Across this entire week we have been publishing a series of posts to highlight the topic of care experienced students.
Helen Canning, Director of Student Services, started the series by writing about how the College is supporting care experienced young people, after signing the Pledge to Listen and undergoing Corporate Parenting training delivered by Who Cares? Scotland.
Then Robert Foster, Who Cares? Scotland’s Corporate Parenting Officer, blogged about his role in working with colleges and universities to improve the outcomes of care experienced young people.
Yesterday we welcomed care leaver and Who Cares? Scotland ambassador Ashley Cameron to the blog.
We are now delighted to to hear from a current care experienced student at Ayrshire College, Amy-Beth Miah.
“I left school with nothing. I was leaving the care system and was in a bad way. Yet any time I had a breakdown, the College would help me out. College was always my pick-me-up – any time I fell down they’d be there to catch me and help me back up. Not only have they helped me decide what I want to do with my life, they’ve given me the driving force to make it a reality.”
Amy-Beth Miah is a Social Sciences student who began at the College on a HIVE (Hope, Inspiration and Vision in Education) course.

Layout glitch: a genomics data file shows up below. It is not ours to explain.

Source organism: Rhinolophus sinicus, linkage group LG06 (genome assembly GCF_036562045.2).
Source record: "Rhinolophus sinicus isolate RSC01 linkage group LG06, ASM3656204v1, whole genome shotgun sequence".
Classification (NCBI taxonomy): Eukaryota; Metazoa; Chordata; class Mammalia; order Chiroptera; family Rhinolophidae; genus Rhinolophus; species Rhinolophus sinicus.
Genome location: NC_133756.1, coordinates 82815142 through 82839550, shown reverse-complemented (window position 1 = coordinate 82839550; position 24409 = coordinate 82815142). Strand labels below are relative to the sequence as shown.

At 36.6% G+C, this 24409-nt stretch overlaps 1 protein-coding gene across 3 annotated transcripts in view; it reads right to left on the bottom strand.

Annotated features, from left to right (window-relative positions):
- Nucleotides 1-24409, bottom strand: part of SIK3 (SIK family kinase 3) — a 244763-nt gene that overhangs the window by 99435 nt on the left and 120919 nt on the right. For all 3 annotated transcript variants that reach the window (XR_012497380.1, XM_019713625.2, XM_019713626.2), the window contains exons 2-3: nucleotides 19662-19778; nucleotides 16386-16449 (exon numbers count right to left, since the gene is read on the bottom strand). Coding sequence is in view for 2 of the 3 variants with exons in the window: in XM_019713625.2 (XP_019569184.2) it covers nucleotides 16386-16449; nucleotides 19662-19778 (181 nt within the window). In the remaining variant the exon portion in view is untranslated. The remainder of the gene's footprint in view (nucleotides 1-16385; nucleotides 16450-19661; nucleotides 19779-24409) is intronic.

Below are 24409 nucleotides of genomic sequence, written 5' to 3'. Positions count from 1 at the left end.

The HIVE is a bespoke learning space at Ayrshire College which offers a range of access programmes for young people between the ages of 15 and 24 years. The courses are designed to prepare young people, who have challenges in their lives and who may previously have had negative experiences of education for a range of different reasons, for further college courses and employment.
“Being a care leaver, I’ve noticed there are a lot of people who have left care that end up far too institutionalised. They go from being in care to being in secure units and often end up in jail. I know people who have come out of jail and re-offended deliberately to get back inside, because they have nothing out here. They don’t know how to pay a bill, or how to fill out an application form.
“I want to change that; an ambition that stems from my own experiences.”
Amy-Beth has set up a care experienced support group for students at the college who had experienced care.
She is now studying an HNC Social Sciences course and has ambitions to study at The Open University once she has completed her HND.
She dreams of being able to offer effective support to other care leavers once she graduates.
Much like Bobby McCorriston, an Employability and Engagement Officer at the College who delivers the Kilmarnock Prince’s Trust programme, has done for her.
“He really is my hero. He’s been a huge help to me. Even though I had all of my outside life going on, he didn’t turn his back on me. His attitude was never a case of ‘you can’t’, but rather ‘you can – and here’s how.’”
Amy-Beth was speaking after the College signed the pledge to support young people brought up in care after becoming the first college in Scotland to receive corporate parenting training delivered by the Who Cares? Scotland charity.